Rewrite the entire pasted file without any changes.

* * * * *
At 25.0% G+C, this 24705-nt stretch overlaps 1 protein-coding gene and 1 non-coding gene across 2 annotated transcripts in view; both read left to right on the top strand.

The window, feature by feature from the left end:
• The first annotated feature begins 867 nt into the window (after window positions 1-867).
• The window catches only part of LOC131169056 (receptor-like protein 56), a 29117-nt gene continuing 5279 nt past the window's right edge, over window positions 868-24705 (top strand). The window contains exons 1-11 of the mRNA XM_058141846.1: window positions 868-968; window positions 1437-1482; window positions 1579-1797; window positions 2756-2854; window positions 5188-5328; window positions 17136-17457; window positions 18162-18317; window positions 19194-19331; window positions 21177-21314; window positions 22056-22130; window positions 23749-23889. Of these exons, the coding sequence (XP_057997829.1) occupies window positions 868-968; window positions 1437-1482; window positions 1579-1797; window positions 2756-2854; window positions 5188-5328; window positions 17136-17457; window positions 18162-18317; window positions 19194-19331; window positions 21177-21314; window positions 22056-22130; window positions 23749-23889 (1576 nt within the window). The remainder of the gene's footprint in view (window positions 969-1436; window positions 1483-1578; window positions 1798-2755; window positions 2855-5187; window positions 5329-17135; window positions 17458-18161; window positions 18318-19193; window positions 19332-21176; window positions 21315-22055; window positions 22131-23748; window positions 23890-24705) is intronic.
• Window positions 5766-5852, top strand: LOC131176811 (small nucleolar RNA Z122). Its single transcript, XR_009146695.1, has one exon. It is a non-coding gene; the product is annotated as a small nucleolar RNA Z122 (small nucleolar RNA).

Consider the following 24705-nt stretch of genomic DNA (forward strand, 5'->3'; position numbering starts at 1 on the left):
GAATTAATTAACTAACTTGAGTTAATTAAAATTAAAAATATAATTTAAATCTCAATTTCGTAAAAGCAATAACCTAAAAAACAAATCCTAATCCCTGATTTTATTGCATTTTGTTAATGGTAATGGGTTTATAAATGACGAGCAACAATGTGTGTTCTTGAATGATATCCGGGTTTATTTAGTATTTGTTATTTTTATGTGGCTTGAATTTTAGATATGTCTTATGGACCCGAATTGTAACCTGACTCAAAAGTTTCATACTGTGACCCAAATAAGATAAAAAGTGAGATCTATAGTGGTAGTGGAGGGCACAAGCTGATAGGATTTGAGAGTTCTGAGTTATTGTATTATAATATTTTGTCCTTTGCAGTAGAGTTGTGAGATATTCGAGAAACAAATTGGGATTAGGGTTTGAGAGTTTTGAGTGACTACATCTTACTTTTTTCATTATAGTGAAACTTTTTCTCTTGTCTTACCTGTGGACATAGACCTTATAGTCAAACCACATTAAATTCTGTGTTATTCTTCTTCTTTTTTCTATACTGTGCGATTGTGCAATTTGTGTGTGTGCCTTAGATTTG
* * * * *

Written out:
At 25.0% G+C, this 24705-nt stretch overlaps 1 protein-coding gene and 1 non-coding gene across 2 annotated transcripts in view; both read left to right on the top strand.

The window, feature by feature from the left end:
• The first annotated feature begins 867 nt into the window (after window positions 1-867).
• The window catches only part of LOC131169056 (receptor-like protein 56), a 29117-nt gene continuing 5279 nt past the window's right edge, over window positions 868-24705 (top strand). The window contains exons 1-11 of the mRNA XM_058141846.1: window positions 868-968; window positions 1437-1482; window positions 1579-1797; window positions 2756-2854; window positions 5188-5328; window positions 17136-17457; window positions 18162-18317; window positions 19194-19331; window positions 21177-21314; window positions 22056-22130; window positions 23749-23889. Of these exons, the coding sequence (XP_057997829.1) occupies window positions 868-968; window positions 1437-1482; window positions 1579-1797; window positions 2756-2854; window positions 5188-5328; window positions 17136-17457; window positions 18162-18317; window positions 19194-19331; window positions 21177-21314; window positions 22056-22130; window positions 23749-23889 (1576 nt within the window). The remainder of the gene's footprint in view (window positions 969-1436; window positions 1483-1578; window positions 1798-2755; window positions 2855-5187; window positions 5329-17135; window positions 17458-18161; window positions 18318-19193; window positions 19332-21176; window positions 21315-22055; window positions 22131-23748; window positions 23890-24705) is intronic.
• Window positions 5766-5852, top strand: LOC131176811 (small nucleolar RNA Z122). Its single transcript, XR_009146695.1, has one exon. It is a non-coding gene; the product is annotated as a small nucleolar RNA Z122 (small nucleolar RNA).

Consider the following 24705-nt stretch of genomic DNA (forward strand, 5'->3'; position numbering starts at 1 on the left):
GAATTAATTAACTAACTTGAGTTAATTAAAATTAAAAATATAATTTAAATCTCAATTTCGTAAAAGCAATAACCTAAAAAACAAATCCTAATCCCTGATTTTATTGCATTTTGTTAATGGTAATGGGTTTATAAATGACGAGCAACAATGTGTGTTCTTGAATGATATCCGGGTTTATTTAGTATTTGTTATTTTTATGTGGCTTGAATTTTAGATATGTCTTATGGACCCGAATTGTAACCTGACTCAAAAGTTTCATACTGTGACCCAAATAAGATAAAAAGTGAGATCTATAGTGGTAGTGGAGGGCACAAGCTGATAGGATTTGAGAGTTCTGAGTTATTGTATTATAATATTTTGTCCTTTGCAGTAGAGTTGTGAGATATTCGAGAAACAAATTGGGATTAGGGTTTGAGAGTTTTGAGTGACTACATCTTACTTTTTTCATTATAGTGAAACTTTTTCTCTTGTCTTACCTGTGGACATAGACCTTATAGTCAAACCACATTAAATTCTGTGTTATTCTTCTTCTTTTTTCTATACTGTGCGATTGTGCAATTTGTGTGTGTGCCTTAGATTTG